Q. Mr. President, there is growing opposition in the State of Nevada to installing the MX missile system there. Will the Federal Government build it there, despite the fact that the citizens don't want it there?

THE PRESIDENT. Well, our intention is to build the MX system, part of which will be in Nevada. We are going ahead with our plans for this very vital strategic protection for our country. Historically in our Nation, States have been receptive to defense establishments which provide for the security of our Nation, and I believe that when the issue is clearly understood by the people of your State, and others involved, that they will be receptive to this commitment.

We are working as closely as possible, both with the congressional delegation, with your Governor, and others, to minimize any adverse effects that it might have on the quality of life in Nevada. And we continue to modify the design to accommodate that goal. But the paramount responsibility that I have as President, and which is shared by the people of this whole country, is for our Nation's security. We cannot let our strategic weapons systems become vulnerable, and without the MX I believe that we will be vulnerable.

So, this is of paramount importance, and I do intend to go forward with it.


Q. Mr. President, on the subject of steel—I'm from Pittsburgh, and there is concern there. Granted, we are in a recessionary period now; steelworkers more and more are being laid off. Now there is a bit of a conflict. The administration says that much of the problem facing steel was steel-induced, from their own lack of initiative and modernizing. Steel says not enough support from government. But beyond that, looking down the road, as we try to grapple with steel imports—and we're now around, say, about 18 percent as far as steel imports are concerned-looking down the road 10 years from now, we're in an age of interdependency.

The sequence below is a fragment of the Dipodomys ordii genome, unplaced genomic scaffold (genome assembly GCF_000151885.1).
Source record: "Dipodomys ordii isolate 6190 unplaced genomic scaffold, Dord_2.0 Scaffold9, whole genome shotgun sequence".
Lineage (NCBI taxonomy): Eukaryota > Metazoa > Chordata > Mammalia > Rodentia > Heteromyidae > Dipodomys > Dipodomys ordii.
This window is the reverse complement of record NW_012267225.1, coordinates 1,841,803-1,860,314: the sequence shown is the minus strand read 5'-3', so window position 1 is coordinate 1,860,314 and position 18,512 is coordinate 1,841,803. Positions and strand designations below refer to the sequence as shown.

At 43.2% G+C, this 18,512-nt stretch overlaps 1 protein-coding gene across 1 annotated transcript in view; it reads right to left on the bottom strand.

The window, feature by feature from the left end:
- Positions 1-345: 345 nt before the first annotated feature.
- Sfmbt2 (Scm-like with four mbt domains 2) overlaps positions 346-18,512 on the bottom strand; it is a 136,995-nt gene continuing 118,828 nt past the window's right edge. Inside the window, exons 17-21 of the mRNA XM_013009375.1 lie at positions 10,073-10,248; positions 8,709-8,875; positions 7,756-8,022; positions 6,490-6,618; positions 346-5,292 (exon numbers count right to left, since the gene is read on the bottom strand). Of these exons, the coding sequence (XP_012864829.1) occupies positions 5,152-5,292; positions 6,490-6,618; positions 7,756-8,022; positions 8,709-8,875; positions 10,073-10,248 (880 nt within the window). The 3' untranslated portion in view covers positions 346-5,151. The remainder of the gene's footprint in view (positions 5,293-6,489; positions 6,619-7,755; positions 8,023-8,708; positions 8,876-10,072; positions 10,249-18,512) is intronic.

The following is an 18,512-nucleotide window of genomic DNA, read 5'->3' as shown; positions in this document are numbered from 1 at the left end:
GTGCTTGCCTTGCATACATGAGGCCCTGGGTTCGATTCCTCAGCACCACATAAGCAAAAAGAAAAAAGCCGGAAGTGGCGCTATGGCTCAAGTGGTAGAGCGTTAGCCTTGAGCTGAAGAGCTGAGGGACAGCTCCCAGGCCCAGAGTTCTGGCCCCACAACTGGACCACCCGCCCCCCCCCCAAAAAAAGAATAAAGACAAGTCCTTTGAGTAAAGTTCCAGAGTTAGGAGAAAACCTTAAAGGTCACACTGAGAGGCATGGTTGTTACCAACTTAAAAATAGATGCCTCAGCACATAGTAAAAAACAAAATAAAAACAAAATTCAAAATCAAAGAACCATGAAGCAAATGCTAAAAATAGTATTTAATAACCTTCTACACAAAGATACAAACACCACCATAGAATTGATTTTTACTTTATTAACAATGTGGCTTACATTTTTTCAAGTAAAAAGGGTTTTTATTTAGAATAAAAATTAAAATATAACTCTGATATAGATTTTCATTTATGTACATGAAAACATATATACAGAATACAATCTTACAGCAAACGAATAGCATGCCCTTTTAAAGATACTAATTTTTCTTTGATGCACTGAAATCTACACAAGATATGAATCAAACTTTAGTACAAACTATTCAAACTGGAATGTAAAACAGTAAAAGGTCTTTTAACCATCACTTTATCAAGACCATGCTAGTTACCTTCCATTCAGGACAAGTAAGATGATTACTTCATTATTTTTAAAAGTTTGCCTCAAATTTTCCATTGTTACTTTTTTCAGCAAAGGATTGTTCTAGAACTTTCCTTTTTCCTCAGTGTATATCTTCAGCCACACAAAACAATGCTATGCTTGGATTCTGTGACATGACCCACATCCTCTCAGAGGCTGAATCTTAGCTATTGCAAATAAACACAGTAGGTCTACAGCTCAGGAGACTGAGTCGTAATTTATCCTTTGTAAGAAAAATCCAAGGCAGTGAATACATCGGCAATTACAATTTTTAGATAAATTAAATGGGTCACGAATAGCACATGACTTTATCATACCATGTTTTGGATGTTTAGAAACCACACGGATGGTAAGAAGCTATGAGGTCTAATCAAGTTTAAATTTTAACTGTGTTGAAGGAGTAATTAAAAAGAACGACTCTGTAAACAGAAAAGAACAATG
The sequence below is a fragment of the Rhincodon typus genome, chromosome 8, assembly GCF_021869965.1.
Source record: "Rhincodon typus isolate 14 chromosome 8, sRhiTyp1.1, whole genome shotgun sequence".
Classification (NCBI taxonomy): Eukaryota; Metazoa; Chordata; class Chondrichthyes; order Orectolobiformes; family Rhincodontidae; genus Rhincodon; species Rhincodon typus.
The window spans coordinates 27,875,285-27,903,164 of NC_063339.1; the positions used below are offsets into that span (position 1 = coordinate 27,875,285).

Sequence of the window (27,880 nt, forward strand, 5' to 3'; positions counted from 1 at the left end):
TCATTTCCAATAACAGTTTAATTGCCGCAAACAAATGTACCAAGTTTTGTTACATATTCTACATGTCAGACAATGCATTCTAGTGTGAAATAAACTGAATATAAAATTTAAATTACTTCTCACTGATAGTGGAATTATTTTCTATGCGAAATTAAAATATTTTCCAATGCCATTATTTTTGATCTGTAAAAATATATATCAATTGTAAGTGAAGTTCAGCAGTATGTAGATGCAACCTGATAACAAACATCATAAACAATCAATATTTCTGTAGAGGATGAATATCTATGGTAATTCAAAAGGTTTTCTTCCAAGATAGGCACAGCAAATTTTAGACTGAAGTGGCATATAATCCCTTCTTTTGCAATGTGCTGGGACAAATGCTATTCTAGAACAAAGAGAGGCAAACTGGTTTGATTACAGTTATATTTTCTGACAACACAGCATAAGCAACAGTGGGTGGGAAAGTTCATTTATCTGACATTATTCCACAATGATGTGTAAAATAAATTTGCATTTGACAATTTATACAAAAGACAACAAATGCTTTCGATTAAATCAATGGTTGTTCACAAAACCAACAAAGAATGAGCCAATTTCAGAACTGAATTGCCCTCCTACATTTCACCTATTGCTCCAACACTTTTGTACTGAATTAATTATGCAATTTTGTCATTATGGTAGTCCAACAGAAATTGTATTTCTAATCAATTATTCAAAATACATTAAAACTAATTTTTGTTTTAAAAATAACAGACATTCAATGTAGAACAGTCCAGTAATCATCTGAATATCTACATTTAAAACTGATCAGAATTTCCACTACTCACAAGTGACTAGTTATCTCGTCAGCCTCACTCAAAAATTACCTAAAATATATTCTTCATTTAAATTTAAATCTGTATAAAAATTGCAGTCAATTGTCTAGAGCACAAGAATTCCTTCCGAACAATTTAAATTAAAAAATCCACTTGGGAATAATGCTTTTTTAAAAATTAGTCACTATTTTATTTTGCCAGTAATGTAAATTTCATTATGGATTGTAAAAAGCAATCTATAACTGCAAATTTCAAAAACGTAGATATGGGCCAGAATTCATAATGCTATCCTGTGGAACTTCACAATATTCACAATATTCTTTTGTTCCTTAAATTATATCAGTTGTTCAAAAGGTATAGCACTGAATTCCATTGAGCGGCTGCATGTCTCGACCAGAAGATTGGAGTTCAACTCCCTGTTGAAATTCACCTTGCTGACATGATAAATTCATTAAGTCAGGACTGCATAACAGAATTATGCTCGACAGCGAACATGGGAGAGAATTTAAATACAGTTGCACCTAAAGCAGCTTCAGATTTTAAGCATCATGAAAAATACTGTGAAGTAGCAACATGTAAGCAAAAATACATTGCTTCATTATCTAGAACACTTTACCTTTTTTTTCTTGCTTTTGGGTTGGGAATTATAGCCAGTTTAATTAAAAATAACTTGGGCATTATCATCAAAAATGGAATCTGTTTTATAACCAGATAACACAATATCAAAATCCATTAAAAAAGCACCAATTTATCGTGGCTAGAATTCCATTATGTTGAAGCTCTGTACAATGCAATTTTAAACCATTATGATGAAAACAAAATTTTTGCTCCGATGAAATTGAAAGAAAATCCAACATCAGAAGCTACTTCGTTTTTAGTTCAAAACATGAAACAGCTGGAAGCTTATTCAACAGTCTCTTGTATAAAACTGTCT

Are we going to see the day when we're going to be forced to import large amounts of steel, maybe half of our needs? And if we are, what is the impact going to be on American society?

THE PRESIDENT. The answer is no. I don't see any prospect of that at all. I think with the trigger-price mechanism, combined with the other legislation that we've passed—the multilateral trade negotiation bill, to expedite the resolution of antidumping claims—we have made considerable progress in our country in the last 2 years.

The first year that the trigger-price mechanism was in effect, steel company profits, for instance, were magnified 60-fold. And we still have a substantially lower level of imports from Europe and Japan than we did when this common effort was hammered out between the Government, under me, and also the labor and business representatives of the steel industry.

In my opinion, we have also worked out a much better relationship between Environmental Protection Agency and the steel industry. The so-called bubble concept is a much more efficient and less expensive way to deal with the requirements under laws passed by the Congress dealing with air pollution and water pollution, particularly air pollution in this instance.

And we've got an increase, as you know, in prospect ahead with the recovery of our economic system after we go through this transition phase. The smaller automobiles will minimize the amount of steel in each car. The average weight, I think, has gone down about 700 pounds per automobile. But I noticed that Tom Murphy, with General Motors, predicted this week that we'll be back up to about 10 1/2 million cars being sold this year, which is almost up to the level of the preceding years.

But I don't see any prospect for a longrange trend downward in the percentage of steel in this country being produced by American steelplants. The very difficult transition phase to a more modern plant and one that can comply with environmental standards is substantially over, and the quality of American steelworkers and the close relationship that we have between government and the steel industry, I think, bodes well for the future.